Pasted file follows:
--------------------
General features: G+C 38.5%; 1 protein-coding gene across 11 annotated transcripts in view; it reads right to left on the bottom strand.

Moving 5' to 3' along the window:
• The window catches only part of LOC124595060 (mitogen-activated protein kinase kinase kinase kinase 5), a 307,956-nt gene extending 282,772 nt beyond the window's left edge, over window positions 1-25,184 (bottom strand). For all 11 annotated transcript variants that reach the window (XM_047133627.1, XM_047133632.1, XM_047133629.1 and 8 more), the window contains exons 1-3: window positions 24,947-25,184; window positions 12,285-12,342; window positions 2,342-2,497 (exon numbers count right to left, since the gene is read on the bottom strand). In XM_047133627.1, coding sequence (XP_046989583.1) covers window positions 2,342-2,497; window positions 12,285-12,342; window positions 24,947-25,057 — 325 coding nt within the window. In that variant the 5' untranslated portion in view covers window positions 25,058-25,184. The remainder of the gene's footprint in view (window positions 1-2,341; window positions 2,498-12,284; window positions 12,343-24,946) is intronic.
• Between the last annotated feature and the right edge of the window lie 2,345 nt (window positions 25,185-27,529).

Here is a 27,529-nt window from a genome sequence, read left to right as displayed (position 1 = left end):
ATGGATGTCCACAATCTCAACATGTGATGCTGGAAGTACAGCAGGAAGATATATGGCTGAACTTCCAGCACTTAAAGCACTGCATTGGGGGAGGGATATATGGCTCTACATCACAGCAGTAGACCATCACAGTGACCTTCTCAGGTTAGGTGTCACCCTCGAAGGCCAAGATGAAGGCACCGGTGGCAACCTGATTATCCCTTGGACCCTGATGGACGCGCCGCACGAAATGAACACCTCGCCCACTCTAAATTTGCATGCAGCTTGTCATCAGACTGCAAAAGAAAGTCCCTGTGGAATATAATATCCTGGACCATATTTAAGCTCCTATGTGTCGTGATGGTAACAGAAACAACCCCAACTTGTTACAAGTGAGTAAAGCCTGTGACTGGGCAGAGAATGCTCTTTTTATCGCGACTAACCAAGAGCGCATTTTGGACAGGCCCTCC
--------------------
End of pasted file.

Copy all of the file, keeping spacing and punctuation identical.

General features: G+C 38.5%; 1 protein-coding gene across 11 annotated transcripts in view; it reads right to left on the bottom strand.

Moving 5' to 3' along the window:
• The window catches only part of LOC124595060 (mitogen-activated protein kinase kinase kinase kinase 5), a 307,956-nt gene extending 282,772 nt beyond the window's left edge, over window positions 1-25,184 (bottom strand). For all 11 annotated transcript variants that reach the window (XM_047133627.1, XM_047133632.1, XM_047133629.1 and 8 more), the window contains exons 1-3: window positions 24,947-25,184; window positions 12,285-12,342; window positions 2,342-2,497 (exon numbers count right to left, since the gene is read on the bottom strand). In XM_047133627.1, coding sequence (XP_046989583.1) covers window positions 2,342-2,497; window positions 12,285-12,342; window positions 24,947-25,057 — 325 coding nt within the window. In that variant the 5' untranslated portion in view covers window positions 25,058-25,184. The remainder of the gene's footprint in view (window positions 1-2,341; window positions 2,498-12,284; window positions 12,343-24,946) is intronic.
• Between the last annotated feature and the right edge of the window lie 2,345 nt (window positions 25,185-27,529).

Here is a 27,529-nt window from a genome sequence, read left to right as displayed (position 1 = left end):
ATGGATGTCCACAATCTCAACATGTGATGCTGGAAGTACAGCAGGAAGATATATGGCTGAACTTCCAGCACTTAAAGCACTGCATTGGGGGAGGGATATATGGCTCTACATCACAGCAGTAGACCATCACAGTGACCTTCTCAGGTTAGGTGTCACCCTCGAAGGCCAAGATGAAGGCACCGGTGGCAACCTGATTATCCCTTGGACCCTGATGGACGCGCCGCACGAAATGAACACCTCGCCCACTCTAAATTTGCATGCAGCTTGTCATCAGACTGCAAAAGAAAGTCCCTGTGGAATATAATATCCTGGACCATATTTAAGCTCCTATGTGTCGTGATGGTAACAGAAACAACCCCAACTTGTTACAAGTGAGTAAAGCCTGTGACTGGGCAGAGAATGCTCTTTTTATCGCGACTAACCAAGAGCGCATTTTGGACAGGCCCTCC